The onset or presentation of specific clinical features that are typical of juvenile Huntington's Disease (JHD) do not help physicians to diagnose the condition without genetic testing.
While rigidity, psychiatric disturbance, cognitive disturbance, and epilepsy are features that are characteristic of JHD, they can also occur in suspected cases that turn out to lack HD's signature genetic cause, CAG expansion, shows a study in Neurology.
"The specific nature of symptoms at onset or at presentation is of limited value in guiding the decision to test or not to test [for HD]," Georgios Koutsis (University of Athens, Greece) and colleagues conclude. "With no family history of HD, JHD is very unlikely and genetic testing should never delay searching for other causes."
The research team analyzed clinical and genetic characteristics of 76 patients with symptoms that were suggestive of HD and that arose before the age of 20 years. The age of onset was retrospectively determined from when the first clinical feature suggestive of HD became clearly manifest.
These patients were further divided into an infantile onset (before 10 years, n=30) and adolescent onset (after 10 years, n=46) to relate clinical manifestations to age.
Of the 76 juvenile-onset cases, 24 (31.6%) tested positive for CAG expansion and had a genetically verified family history of HD. Notably, 13.5% of the 52 patients without the expansion also had a genetically verified family history of HD.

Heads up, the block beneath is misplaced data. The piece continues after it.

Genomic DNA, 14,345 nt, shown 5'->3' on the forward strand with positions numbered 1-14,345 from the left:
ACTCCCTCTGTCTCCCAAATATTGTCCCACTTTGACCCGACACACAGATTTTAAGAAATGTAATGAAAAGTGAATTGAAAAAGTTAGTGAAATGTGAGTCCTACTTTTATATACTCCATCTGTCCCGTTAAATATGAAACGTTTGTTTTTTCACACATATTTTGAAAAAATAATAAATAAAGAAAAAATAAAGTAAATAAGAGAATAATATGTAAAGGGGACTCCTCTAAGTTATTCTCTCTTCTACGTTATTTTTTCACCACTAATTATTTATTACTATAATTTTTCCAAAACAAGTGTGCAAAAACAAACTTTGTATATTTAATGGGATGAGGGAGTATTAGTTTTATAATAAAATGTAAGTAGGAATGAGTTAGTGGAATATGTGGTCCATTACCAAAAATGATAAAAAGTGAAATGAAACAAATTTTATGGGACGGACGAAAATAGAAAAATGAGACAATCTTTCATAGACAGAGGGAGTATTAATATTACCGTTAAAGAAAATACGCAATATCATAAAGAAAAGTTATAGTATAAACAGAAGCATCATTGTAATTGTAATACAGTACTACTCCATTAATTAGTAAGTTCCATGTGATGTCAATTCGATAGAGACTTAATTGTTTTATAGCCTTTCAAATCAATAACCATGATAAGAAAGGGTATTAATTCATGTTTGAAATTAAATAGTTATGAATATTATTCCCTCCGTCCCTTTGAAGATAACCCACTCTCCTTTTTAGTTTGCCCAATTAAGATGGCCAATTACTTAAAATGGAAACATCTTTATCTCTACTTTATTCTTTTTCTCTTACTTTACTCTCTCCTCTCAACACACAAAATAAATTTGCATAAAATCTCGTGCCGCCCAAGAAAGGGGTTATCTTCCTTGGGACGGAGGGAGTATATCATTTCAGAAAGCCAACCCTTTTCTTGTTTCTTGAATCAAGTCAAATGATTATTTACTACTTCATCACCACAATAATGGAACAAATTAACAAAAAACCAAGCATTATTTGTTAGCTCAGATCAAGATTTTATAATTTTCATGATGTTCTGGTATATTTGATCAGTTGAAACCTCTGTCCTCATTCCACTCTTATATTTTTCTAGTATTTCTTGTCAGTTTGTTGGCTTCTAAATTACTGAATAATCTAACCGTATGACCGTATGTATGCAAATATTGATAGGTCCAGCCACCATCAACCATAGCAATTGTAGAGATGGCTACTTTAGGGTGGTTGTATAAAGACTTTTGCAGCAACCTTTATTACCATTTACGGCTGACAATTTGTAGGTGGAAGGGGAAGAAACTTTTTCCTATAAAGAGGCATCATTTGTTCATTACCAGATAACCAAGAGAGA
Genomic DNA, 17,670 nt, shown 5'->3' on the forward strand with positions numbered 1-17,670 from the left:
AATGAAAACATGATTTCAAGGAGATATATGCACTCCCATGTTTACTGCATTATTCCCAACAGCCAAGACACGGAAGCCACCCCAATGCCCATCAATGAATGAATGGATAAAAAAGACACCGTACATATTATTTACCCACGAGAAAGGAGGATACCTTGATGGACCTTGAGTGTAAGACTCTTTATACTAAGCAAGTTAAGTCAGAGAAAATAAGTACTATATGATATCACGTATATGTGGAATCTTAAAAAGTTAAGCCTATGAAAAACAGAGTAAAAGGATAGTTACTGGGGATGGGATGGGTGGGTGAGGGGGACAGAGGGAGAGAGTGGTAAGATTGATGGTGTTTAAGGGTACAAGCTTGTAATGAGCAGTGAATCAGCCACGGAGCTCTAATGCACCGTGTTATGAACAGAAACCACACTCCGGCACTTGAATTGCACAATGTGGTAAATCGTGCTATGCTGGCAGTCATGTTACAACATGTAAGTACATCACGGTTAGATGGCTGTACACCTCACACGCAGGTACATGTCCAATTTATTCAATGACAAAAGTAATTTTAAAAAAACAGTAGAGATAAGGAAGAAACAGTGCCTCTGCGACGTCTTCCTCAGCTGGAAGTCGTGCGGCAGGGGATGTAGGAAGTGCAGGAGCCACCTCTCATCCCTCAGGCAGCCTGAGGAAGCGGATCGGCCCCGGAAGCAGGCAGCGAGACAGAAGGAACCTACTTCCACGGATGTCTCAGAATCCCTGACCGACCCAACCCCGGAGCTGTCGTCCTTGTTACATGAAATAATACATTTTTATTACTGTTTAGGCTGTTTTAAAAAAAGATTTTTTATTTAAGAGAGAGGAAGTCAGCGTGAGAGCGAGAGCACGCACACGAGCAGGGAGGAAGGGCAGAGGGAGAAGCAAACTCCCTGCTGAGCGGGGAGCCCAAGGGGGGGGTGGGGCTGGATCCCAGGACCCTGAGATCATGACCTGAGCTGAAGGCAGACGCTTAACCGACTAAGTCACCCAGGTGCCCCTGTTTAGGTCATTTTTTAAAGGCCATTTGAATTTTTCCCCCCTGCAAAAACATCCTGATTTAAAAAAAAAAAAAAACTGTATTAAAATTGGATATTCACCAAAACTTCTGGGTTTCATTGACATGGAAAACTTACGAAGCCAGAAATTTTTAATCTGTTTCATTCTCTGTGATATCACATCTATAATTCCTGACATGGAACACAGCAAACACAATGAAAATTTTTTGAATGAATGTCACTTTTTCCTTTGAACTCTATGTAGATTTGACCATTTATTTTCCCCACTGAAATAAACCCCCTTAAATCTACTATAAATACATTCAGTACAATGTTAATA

Altogether, family history of genetically confirmed HD alone had 100% sensitivity and 86.5% specificity in differentiating between expansion-positive and negative cases. Conversely, not a single clinical symptom or the manner in which they presented at disease onset enabled the researchers to tell these cases apart within the total cohort and between the infantile and adolescent subgroups - even when several possible symptom combinations were assessed.
"Although a positive family history of HD is a strong predictive factor for JHD, it is by no means a sufficient criterion for diagnosing HD in a symptomatic child at risk for the disease," the authors caution. "It is, therefore, recommended that symptomatic children with a family history of HD be tested without delay so that those negative for the expansion are identified early."
In an accompanying editorial, Rebecca Lehman (Medical University of South Carolina, Charleston) and Martha Nance (Hennepin County Medical Center, Minneapolis, Minnesota) recognize the balancing act of diagnosing HD in teenagers without incorrectly attributing symptoms to HD. They suggest a prudent approach of "a brief period of watchful waiting… to confirm a progressive course" while documenting the patient's cognitive baseline.
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